A Day to Celebrate

Racism is a Zen topic because it is about our mutual human inheritance, our struggle to live up to our personal, social and religious ideals, our ability or failure to acknowledge our common humanity and our connection with that which is greater than us. It has been in the US news of late in two particular instances – one in which a wealthy white man made some extreme comments about slavery and another in which a very wealthy white man made comments about associating with blacks and about the black men that played basketball on his team. In both these instances, those with authority have made clear decisions that express their strong disagreement with racist views. This is a day to celebrate, a day when those in power use their authority to issue appropriate consequences for those who would injure others through their deluded views of separation and arrogance.

San Francisco Airport mural

San Francisco Airport mural

The sense of separation is one of the most fundamental delusions we hold as human beings. It is a mistake that might cause us to feel that we must put ourselves above others, or that we simply cannot care about others because we are too busy caring for ourselves. Simply writing this down makes it obvious how absurd it is. The fact is that we alone cannot completely take care of our own interests. We need other human beings to survive and they need us as well. So, while it is true that each person is a unique individual with a unique life, it is also true that every single person on the planet has the same DNA and that what we are is much, much greater than any one human being.

So it is up to each of us to turn this sense of separation around, and begin to study our own bodies and minds and the truth of our interaction with everything around us. Zazen, sitting meditation, is one way to simplify the amount of interaction to the point that we can begin to be present for it. Give it a try. You might find that your ideas are as fleeting as time and as changing as water. And that’s a good thing. Because racism can only exist when you hold on to a view of a very, very small world.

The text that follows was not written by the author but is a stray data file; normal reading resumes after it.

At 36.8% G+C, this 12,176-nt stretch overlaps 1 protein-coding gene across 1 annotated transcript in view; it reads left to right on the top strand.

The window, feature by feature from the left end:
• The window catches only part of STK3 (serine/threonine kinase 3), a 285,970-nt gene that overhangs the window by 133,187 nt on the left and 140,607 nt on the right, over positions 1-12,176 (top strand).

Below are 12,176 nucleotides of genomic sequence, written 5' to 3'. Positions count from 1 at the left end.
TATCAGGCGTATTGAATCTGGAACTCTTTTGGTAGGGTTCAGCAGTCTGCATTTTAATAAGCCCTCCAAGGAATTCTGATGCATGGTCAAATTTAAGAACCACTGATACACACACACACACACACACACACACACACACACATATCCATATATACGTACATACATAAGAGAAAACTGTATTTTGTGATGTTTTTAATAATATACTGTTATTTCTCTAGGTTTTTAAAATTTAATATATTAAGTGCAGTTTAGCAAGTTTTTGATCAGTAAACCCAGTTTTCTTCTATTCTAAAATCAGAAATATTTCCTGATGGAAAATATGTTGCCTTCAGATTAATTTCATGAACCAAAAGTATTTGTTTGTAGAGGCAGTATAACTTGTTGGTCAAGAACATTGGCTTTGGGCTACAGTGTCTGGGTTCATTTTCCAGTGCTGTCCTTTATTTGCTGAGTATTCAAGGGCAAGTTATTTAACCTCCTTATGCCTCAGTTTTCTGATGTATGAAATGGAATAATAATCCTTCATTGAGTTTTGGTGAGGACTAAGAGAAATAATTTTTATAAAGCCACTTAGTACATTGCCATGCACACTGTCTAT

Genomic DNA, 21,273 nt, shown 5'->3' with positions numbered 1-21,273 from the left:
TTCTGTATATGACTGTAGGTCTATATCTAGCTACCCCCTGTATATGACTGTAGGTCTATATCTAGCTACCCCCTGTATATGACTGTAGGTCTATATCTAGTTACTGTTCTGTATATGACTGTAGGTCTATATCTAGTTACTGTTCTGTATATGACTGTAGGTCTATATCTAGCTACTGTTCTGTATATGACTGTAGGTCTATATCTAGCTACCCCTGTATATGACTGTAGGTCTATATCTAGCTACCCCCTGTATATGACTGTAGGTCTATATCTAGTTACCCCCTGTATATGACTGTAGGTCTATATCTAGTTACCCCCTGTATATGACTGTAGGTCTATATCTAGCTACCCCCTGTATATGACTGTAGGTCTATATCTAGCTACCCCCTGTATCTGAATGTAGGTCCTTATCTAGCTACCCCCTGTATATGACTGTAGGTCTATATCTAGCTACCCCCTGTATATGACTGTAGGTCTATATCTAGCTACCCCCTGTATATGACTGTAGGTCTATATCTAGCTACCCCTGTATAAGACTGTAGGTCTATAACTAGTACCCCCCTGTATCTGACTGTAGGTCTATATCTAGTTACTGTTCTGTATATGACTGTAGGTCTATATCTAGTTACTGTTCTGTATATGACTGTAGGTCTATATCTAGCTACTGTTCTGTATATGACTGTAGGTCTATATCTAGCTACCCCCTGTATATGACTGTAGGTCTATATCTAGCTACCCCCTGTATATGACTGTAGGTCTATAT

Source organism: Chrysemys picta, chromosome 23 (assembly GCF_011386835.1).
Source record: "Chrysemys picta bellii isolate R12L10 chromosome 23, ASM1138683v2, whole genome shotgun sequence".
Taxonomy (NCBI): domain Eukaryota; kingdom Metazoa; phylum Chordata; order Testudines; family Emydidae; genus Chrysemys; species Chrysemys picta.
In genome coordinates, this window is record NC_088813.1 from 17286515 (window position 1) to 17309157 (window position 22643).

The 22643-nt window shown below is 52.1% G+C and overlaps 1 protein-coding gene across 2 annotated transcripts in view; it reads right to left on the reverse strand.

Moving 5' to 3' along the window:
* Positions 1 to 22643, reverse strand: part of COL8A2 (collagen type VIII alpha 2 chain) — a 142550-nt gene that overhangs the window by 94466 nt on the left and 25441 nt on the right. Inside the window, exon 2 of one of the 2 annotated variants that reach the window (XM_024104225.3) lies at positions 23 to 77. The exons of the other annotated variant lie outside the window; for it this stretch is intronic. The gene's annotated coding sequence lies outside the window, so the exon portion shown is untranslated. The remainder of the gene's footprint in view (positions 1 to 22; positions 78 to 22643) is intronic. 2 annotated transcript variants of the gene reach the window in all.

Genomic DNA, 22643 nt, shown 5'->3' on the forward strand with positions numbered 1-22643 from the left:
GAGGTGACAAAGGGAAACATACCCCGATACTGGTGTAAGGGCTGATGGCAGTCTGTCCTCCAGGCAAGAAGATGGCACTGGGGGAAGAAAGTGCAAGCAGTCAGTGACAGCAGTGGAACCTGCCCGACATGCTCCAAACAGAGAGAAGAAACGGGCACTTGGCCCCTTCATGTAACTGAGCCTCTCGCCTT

4 responses to “A Day to Celebrate

  1. thank you for your commentary. It brings to mind that we are also connected to those who make the racist comments. Katagiri Roshi said, “All sentient beings are allowed to live and are, from the beginning, forgiven for living their lives in this world. Everything, whatever it is, has some reason why it exists: evil, good, even something neither evil nor good. You cannot destroy devils just because you don’t like them. Even though you don’t like monsters, still there is some reason why they exist. Everything is entitled to live in the world in peace and harmony beyond our judgment, our evaluation. This is the first condition we have to realize—everything is Buddha.” We have to accept that Donald Sterling’s and Cliven Bundy’s comments are our comments, and that ending racism starts with recognizing that these men didn’t wake up and decide to be racists, that they didn’t decide to offend us. As we turn around the separations caused by racism, we have to turn around the separations that between us and those whose speech we label racist.

    • Hi Bob, thanks for your comments. It’s a good point. Non-separation means everyone’s included no matter how they behave or what they say. From the perspective of the totality, all people and things are expressing the interplay of conditions, which demonstrates the truth of suffering and liberation from suffering. This is the perfection. At the same time, there are karmic consequences and the everyday life we lead. It’s for that reason we have precept practice. It’s not very skillful to simply say that everything that happens in the world is okay just as it is. I believe we can accept everyone without agreeing with them. So even while Donald Sterling and Clive Bundy are fully an expression of buddhanature, they are also deluded, limited humans who need compassionate boundaries.

      • “It’s not very skillful to simply say that everything that happens in the world is okay just as it is.” I could not agree more. The “stink of zen” is that sense of accepting everything without viewing it through the precepts and karmic impact. Personally, I have a great difficulty holding the Sterlings and Bundies and other “bad players” with compassion in light of their actions and speech, though I know I must do so. It’s so much easier to separate the children in my care from their behavior, and to hold them to those compassionate boundaries, while at the same time loving them, than it is to do the same with adults. That is just one more edge of my practice. Thank you, Konin!

  2. Thank you, Bob, for staying engaged with the edges! Bows, K.

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